You would assume that gaining experience in a domain builds confidence. However, our open access publication at the Journal of Business Research shows that it does not work like this in the context of entrepreneurship. Instead, some of the 281 entrepreneurs we studied show the Dunning-Kruger effect; that is, inexperience makes people overconfident, experience gives the awareness to correct this, and thus experience initially reduces confidence.
Helping small businesses and going beyond the simple approach
We are part of a consulting project for small businesses by the Flemish government. Small businesses who need help (e.g., with surviving, with growing, succession, and other aspects of strategic change) can sign up for a relatively small fee. The entrepreneurs that lead such a business fill in our survey, which serves as input for their coaches, as well as serving as data for us as researchers.
The resulting dataset contains people with a variety of years working as an entrepreneur, as well as a variety of confidence in their ability to do entrepreneurial tasks successfully. We go two steps beyond simply correlating those data. First, we argue that experience is more than ‘the number of years ; some entrepreneurs encounter more challenges in one year than others in their lifetime. To capture such differences, we distinguish small businesses with an ambitious strategy (i.e., often add or replace offerings) and those with a safe strategy (i.e., keep or only slightly change the same offerings). Second, we test for the possibility that the relation between experience and confidence may not be linear.
The story we see in the data
Entrepreneurs who start a venture with high confidence tend to have an ambitious strategy. Such a strategy exposes them to challenging encounters which make them lose confidence over experience for the first fifteen years. By contrast, those who start a venture with neutral confidence choose a safe strategy. They have familiar encounters which causes their confidence to be stable over experience.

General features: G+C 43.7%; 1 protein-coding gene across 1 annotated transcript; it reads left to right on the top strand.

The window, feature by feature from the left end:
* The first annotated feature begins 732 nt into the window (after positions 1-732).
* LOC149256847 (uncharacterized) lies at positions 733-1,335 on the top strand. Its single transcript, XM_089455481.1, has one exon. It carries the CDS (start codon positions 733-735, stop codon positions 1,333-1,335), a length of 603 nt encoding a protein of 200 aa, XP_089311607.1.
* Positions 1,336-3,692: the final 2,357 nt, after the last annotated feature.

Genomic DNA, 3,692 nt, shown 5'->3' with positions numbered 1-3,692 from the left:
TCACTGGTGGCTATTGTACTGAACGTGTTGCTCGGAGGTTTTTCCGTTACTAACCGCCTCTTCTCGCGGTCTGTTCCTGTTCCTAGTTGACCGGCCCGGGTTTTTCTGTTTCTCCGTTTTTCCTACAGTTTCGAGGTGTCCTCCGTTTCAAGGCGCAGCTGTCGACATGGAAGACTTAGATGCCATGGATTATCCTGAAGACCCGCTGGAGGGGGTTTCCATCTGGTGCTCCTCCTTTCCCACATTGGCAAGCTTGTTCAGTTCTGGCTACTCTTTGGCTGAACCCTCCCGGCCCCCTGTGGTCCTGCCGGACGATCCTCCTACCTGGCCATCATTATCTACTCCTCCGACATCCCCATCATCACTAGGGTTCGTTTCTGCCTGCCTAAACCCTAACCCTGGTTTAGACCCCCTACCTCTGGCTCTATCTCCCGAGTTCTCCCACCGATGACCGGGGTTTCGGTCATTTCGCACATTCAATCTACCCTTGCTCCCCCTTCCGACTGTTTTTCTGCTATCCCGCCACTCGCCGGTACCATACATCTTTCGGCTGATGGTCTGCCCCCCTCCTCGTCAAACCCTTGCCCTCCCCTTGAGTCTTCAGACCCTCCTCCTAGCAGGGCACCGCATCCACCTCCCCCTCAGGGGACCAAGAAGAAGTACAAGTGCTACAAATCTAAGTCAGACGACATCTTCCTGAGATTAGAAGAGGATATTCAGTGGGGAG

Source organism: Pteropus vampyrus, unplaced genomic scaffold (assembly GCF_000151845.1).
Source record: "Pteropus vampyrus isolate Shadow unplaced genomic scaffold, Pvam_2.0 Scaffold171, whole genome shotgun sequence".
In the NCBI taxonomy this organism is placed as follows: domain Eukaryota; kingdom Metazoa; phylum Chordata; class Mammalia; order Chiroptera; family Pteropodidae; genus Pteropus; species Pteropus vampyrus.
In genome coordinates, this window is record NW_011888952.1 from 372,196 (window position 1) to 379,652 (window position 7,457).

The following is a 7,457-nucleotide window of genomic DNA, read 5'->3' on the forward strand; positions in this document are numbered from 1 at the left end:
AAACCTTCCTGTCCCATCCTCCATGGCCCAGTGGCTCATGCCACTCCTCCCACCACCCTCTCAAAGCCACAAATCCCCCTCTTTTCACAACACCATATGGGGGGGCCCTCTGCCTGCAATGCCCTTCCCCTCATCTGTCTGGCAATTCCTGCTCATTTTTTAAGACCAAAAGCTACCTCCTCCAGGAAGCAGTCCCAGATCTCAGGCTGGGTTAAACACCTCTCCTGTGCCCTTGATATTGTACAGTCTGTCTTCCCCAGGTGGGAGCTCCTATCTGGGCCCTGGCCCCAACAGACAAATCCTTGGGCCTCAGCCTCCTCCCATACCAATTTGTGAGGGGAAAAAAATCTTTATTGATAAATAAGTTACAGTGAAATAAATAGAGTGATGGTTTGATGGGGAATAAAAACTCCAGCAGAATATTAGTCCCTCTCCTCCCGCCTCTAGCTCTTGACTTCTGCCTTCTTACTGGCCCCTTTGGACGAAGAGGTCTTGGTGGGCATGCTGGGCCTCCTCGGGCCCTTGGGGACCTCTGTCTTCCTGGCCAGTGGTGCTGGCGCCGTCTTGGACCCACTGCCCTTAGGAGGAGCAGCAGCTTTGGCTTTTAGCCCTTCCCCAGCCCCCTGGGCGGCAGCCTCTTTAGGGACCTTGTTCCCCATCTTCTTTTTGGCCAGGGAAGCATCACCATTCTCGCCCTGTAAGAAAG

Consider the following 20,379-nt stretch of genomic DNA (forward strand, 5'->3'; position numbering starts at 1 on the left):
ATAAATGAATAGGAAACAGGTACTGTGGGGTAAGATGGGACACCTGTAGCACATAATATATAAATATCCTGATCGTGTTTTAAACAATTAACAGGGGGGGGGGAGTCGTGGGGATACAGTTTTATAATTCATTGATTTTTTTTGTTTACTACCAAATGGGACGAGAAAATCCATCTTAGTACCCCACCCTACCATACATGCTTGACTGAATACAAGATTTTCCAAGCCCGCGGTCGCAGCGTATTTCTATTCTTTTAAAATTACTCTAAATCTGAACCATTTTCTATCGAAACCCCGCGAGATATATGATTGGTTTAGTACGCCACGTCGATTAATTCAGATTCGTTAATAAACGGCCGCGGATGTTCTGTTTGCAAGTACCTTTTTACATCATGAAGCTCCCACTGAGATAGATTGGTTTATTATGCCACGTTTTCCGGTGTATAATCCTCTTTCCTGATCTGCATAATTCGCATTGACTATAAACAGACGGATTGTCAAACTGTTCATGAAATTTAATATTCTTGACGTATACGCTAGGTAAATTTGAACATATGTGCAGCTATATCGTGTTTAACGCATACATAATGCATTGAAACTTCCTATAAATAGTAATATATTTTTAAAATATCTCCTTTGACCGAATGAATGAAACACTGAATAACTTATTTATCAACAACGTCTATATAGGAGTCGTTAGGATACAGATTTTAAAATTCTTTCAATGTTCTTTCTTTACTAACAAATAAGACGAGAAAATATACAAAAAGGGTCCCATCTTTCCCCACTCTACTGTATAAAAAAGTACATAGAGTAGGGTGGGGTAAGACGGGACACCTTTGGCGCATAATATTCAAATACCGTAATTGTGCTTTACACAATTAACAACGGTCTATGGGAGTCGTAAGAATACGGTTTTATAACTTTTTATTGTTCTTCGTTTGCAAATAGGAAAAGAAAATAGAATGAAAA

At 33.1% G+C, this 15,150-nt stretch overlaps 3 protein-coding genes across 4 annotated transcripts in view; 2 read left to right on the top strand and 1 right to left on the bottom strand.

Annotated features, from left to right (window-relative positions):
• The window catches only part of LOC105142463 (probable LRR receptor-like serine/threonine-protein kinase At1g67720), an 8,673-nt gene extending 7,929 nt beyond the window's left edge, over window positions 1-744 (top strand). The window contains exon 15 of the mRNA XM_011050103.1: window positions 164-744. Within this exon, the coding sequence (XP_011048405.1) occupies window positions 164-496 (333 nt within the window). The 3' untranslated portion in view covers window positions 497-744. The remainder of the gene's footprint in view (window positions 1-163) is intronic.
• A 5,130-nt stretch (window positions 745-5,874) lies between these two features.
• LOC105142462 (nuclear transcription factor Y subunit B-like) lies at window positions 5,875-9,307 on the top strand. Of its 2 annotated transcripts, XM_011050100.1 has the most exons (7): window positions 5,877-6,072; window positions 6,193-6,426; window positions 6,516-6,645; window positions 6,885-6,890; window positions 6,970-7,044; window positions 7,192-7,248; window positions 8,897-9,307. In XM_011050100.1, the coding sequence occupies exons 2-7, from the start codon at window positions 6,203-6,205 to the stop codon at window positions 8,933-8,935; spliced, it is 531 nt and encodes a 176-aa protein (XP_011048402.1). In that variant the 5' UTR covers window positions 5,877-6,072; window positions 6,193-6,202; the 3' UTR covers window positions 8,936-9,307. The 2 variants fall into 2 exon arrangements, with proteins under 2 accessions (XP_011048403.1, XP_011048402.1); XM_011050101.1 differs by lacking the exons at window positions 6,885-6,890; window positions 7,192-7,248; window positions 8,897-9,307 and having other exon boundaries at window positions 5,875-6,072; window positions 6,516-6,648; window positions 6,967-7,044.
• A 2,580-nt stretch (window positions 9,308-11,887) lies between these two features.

At fifteen years of tenure, we see the two groups converge at neutral confidence. Thereafter, the groups diverge again. Only now, confidence starts to build for those with an ambitious strategy as their challenging encounters lead to strong learning, and they don’t have many shortcomings left to become aware of. Meanwhile, those with a safe strategy remain at the same neutral confidence.
An invitation for compassion and lifelong learning
For entrepreneurs, this means compassion when others or they themselves lose confidence when engaging in ambitious strategies. For a longer time span than one might intuit, it can still turn around! Second, to increase confidence, choosing an ambitious strategy can help, but expect to endure experiences that seem too challenging for quite some years.
The increase in confidence from experience after fifteen years affirms the importance of a mindset of lifelong learning.
For educators, this means that exposing students to entrepreneurial experiences may not help them build confidence in entrepreneurial ability. Especially challenging experiences might even harm their confidence before it starts to build their confidence (even among those who proactively choose it). Furthermore, losing confidence after such experience does not mean that entrepreneurship is not fitting for the student, because that happens even among real entrepreneurs. Finally, the increase in confidence from experience after fifteen years affirms the importance of a mindset of lifelong learning.